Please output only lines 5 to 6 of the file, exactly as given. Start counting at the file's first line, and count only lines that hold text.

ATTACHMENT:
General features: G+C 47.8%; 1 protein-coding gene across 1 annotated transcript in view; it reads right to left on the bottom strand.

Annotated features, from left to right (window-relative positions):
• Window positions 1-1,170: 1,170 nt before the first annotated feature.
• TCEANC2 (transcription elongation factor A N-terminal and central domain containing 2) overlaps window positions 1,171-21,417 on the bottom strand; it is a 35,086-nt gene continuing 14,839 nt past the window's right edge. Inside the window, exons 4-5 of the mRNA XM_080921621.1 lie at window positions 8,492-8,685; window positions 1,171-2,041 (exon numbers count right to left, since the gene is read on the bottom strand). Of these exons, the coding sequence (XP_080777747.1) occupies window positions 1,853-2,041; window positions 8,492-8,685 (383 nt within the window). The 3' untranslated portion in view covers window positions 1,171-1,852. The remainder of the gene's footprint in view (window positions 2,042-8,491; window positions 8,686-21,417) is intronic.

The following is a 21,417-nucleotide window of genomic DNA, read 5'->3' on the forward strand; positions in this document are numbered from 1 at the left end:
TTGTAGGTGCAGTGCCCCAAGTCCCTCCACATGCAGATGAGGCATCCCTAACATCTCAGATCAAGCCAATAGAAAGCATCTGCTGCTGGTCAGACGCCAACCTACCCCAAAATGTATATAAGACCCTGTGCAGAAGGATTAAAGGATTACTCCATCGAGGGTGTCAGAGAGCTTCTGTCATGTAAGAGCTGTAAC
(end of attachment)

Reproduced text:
The following is a 21,417-nucleotide window of genomic DNA, read 5'->3' on the forward strand; positions in this document are numbered from 1 at the left end:
TTGTAGGTGCAGTGCCCCAAGTCCCTCCACATGCAGATGAGGCATCCCTAACATCTCAGATCAAGCCAATAGAAAGCATCTGCTGCTGGTCAGACGCCAACCTACCCCAAAATGTATATAAGACCCTGTGCAGAAGGATTAAAGGATTACTCCATCGAGGGTGTCAGAGAGCTTCTGTCATGTAAGAGCTGTAAC